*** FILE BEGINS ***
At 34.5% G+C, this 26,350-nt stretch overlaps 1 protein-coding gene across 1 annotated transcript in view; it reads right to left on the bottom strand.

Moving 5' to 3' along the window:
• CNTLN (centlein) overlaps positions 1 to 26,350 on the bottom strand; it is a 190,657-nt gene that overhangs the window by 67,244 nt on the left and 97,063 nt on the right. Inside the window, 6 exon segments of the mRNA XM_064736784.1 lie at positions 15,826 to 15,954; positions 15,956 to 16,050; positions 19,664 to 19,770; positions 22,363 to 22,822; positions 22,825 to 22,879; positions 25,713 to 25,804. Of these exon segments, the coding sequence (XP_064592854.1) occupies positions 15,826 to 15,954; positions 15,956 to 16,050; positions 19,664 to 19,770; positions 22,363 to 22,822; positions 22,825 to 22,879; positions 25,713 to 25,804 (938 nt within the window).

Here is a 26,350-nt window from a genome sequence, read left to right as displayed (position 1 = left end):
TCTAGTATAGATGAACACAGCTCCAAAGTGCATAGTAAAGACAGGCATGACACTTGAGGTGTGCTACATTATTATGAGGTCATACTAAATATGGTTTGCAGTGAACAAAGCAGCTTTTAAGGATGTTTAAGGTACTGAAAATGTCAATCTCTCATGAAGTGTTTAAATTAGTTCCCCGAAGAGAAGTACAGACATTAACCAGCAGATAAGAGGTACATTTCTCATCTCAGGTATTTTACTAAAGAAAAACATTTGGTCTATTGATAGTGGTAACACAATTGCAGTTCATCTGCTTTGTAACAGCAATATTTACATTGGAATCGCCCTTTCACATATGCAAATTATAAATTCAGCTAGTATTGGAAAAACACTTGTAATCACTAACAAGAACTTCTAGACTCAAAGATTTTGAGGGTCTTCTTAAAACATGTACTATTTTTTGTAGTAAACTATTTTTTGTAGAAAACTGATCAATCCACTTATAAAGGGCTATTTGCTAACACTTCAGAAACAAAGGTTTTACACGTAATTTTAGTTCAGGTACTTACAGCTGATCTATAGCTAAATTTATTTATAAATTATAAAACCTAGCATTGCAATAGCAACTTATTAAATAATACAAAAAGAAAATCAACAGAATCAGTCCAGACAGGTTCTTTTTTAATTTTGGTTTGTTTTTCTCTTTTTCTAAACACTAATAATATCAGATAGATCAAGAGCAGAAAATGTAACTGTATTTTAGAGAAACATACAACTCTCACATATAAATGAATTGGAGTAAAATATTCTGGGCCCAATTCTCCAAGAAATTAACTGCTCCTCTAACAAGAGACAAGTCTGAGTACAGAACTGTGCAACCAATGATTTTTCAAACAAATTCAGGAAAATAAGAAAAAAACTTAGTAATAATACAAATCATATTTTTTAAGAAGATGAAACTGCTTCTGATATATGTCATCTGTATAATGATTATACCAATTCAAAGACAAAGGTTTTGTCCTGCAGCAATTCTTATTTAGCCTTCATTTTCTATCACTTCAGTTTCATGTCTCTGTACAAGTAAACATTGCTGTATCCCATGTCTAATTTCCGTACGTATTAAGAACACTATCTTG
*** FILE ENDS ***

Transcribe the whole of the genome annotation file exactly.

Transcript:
At 34.5% G+C, this 26,350-nt stretch overlaps 1 protein-coding gene across 1 annotated transcript in view; it reads right to left on the bottom strand.

Moving 5' to 3' along the window:
• CNTLN (centlein) overlaps positions 1 to 26,350 on the bottom strand; it is a 190,657-nt gene that overhangs the window by 67,244 nt on the left and 97,063 nt on the right. Inside the window, 6 exon segments of the mRNA XM_064736784.1 lie at positions 15,826 to 15,954; positions 15,956 to 16,050; positions 19,664 to 19,770; positions 22,363 to 22,822; positions 22,825 to 22,879; positions 25,713 to 25,804. Of these exon segments, the coding sequence (XP_064592854.1) occupies positions 15,826 to 15,954; positions 15,956 to 16,050; positions 19,664 to 19,770; positions 22,363 to 22,822; positions 22,825 to 22,879; positions 25,713 to 25,804 (938 nt within the window).

Here is a 26,350-nt window from a genome sequence, read left to right as displayed (position 1 = left end):
TCTAGTATAGATGAACACAGCTCCAAAGTGCATAGTAAAGACAGGCATGACACTTGAGGTGTGCTACATTATTATGAGGTCATACTAAATATGGTTTGCAGTGAACAAAGCAGCTTTTAAGGATGTTTAAGGTACTGAAAATGTCAATCTCTCATGAAGTGTTTAAATTAGTTCCCCGAAGAGAAGTACAGACATTAACCAGCAGATAAGAGGTACATTTCTCATCTCAGGTATTTTACTAAAGAAAAACATTTGGTCTATTGATAGTGGTAACACAATTGCAGTTCATCTGCTTTGTAACAGCAATATTTACATTGGAATCGCCCTTTCACATATGCAAATTATAAATTCAGCTAGTATTGGAAAAACACTTGTAATCACTAACAAGAACTTCTAGACTCAAAGATTTTGAGGGTCTTCTTAAAACATGTACTATTTTTTGTAGTAAACTATTTTTTGTAGAAAACTGATCAATCCACTTATAAAGGGCTATTTGCTAACACTTCAGAAACAAAGGTTTTACACGTAATTTTAGTTCAGGTACTTACAGCTGATCTATAGCTAAATTTATTTATAAATTATAAAACCTAGCATTGCAATAGCAACTTATTAAATAATACAAAAAGAAAATCAACAGAATCAGTCCAGACAGGTTCTTTTTTAATTTTGGTTTGTTTTTCTCTTTTTCTAAACACTAATAATATCAGATAGATCAAGAGCAGAAAATGTAACTGTATTTTAGAGAAACATACAACTCTCACATATAAATGAATTGGAGTAAAATATTCTGGGCCCAATTCTCCAAGAAATTAACTGCTCCTCTAACAAGAGACAAGTCTGAGTACAGAACTGTGCAACCAATGATTTTTCAAACAAATTCAGGAAAATAAGAAAAAAACTTAGTAATAATACAAATCATATTTTTTAAGAAGATGAAACTGCTTCTGATATATGTCATCTGTATAATGATTATACCAATTCAAAGACAAAGGTTTTGTCCTGCAGCAATTCTTATTTAGCCTTCATTTTCTATCACTTCAGTTTCATGTCTCTGTACAAGTAAACATTGCTGTATCCCATGTCTAATTTCCGTACGTATTAAGAACACTATCTTG